Okay, so the excrement of the day is flying from the fan and you need to get some quick analytics of who/what is being the most-wanted of the day. Perhaps you don’t currently have the analytics you need at your fingertips, so you hack up a huge ‘one-liner’ that perhaps takes a live sample of traffic (tcpdump -p -nn …), extracts some data using sed, collates the data using awk etc. and then does some sort of reporting step. Yay, that’s what we call agile analytics (see ‘hyperbole’); its an all-too-common fallback methodology that does prove to be immensely useful as a first step.

Okay, so you’ve got some report, perhaps it lacks a bit of polish, but it contains IP addresses, and we’d like to see something more recognisable. So, you scratch your head a bit and have the usual internal debate “do I do this bash, or fall up to awk, perl/python”. At this point (if you go with bash etc. or awk), you’ll perhaps think of using dig +short -x $IP to get (you hope) the canonical DNS name associated with it.

Oh, oh. A common point of trouble at this part is that you end up calling dig many times… often for the same name in a short period of time. Perhaps you’ll request things too fast and make a nuisance of yourself. As someone who looks after DNS servers, I urge you to stop. There is a much better way, and that way is the cache-friendly getent hosts… it will likely do what you need.

When you call dig, host, or nslookup, you are going directly to DNS, as they are specifically DNS querying and diagnostic tools. Any local resolver is bypassed. What a regular program does when it calls gethostbyname(...) or getnameinfo(...) and related functions, is to look for the presence of a local cache (eg. it will look explicitly for the presence of a UNIX-domain socket /var/run/nscd/socket) and it will consult files like /etc/resolv.conf. Both of these get used to potentially cache DNS queries.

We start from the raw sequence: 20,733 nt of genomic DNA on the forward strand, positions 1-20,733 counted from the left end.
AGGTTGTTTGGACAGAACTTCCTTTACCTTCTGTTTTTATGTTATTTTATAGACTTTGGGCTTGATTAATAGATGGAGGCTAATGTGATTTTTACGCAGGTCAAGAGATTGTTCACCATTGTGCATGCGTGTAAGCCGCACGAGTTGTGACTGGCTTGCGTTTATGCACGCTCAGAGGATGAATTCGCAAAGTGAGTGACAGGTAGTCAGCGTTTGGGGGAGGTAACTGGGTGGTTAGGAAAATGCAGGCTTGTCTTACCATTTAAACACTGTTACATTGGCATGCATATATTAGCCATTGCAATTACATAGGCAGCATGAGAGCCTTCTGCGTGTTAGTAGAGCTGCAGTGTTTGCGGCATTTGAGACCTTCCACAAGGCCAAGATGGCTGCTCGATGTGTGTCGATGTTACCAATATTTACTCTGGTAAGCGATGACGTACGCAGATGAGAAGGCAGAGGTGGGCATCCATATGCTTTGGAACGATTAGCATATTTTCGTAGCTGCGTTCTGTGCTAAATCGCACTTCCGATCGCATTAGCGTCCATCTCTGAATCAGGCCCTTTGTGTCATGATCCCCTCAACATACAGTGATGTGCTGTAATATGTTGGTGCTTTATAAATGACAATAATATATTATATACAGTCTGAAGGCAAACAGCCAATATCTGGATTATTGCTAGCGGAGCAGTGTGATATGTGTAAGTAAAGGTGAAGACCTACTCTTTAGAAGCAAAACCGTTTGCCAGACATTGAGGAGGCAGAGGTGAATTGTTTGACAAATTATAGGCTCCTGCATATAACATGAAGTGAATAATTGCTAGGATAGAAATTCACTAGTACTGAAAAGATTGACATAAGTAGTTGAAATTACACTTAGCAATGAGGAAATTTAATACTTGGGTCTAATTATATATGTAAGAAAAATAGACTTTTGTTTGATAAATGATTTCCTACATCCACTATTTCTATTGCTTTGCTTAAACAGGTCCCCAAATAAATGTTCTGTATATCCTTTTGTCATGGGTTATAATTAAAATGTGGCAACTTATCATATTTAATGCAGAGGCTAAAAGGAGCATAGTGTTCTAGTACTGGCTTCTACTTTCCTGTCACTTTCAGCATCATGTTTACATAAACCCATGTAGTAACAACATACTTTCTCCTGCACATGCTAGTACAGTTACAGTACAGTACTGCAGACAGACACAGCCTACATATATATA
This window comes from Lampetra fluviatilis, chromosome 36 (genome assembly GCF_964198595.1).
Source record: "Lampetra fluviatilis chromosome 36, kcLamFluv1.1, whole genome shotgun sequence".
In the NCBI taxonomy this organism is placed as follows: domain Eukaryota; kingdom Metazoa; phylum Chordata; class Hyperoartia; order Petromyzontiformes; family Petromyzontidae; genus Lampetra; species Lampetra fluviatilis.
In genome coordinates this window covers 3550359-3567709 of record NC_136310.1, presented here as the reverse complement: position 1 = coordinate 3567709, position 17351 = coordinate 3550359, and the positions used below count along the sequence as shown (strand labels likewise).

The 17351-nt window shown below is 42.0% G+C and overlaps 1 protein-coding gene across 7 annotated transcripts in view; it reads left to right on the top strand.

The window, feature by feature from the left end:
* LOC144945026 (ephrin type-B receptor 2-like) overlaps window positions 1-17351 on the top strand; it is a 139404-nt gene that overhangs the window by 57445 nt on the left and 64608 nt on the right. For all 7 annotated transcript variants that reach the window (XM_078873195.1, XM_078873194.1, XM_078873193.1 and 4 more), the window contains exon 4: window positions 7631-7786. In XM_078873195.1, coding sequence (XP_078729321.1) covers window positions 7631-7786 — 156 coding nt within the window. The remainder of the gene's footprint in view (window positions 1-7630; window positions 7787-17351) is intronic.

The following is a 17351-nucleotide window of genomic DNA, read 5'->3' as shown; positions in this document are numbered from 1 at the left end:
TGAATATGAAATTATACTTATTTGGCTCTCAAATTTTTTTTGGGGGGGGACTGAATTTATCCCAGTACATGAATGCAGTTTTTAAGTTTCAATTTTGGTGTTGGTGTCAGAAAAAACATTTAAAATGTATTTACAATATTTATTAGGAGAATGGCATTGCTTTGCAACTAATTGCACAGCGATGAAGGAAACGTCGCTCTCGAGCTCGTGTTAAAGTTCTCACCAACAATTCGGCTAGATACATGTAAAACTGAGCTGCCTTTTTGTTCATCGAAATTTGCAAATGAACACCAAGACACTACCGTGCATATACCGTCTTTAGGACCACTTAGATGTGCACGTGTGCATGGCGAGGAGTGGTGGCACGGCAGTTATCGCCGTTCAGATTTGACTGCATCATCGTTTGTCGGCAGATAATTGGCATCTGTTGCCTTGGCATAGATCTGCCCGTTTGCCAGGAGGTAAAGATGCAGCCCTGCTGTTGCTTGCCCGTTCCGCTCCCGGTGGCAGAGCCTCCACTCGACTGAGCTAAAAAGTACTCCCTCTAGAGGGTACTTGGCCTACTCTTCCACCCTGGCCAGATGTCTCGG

Hopefully you’re not using nscd to cache ‘hosts’ if you care about small TTLs, but you’ll often find things like dnsmasqd or SystemD resolver.

This is why sometimes it can be useful to use ‘ping’ to lookup DNS resolution… but if your doing that, you perhaps don’t know about ‘getent’.

The getent command is part of your standard Linux environment; it comes with glibc. It’s purpose is as a lookup/testing tool for things like /etc/passwd, /etc/groups, /etc/services, and also name resolution and many others — see the manual page for getent(1). As getent is simply a command that exposes API functionality from glibc, you get that potentially huge benefit from caching.

To do a forward lookup, you can use the ‘hosts’ database. Forward lookups are not as pleasant compared to say dig +short -t a ... if you expect an IPv4 address (I’ll leave you to play with forward lookups yourself). Reverse lookups are very simple.

Let’s get a test-case:

$ host www.blogger.com
www.blogger.com is an alias for blogger.l.google.com.
blogger.l.google.com has address
blogger.l.google.com has IPv6 address 2404:6800:4006:801::2009

$ host domain name pointer syd10s01-in-f9.1e100.net.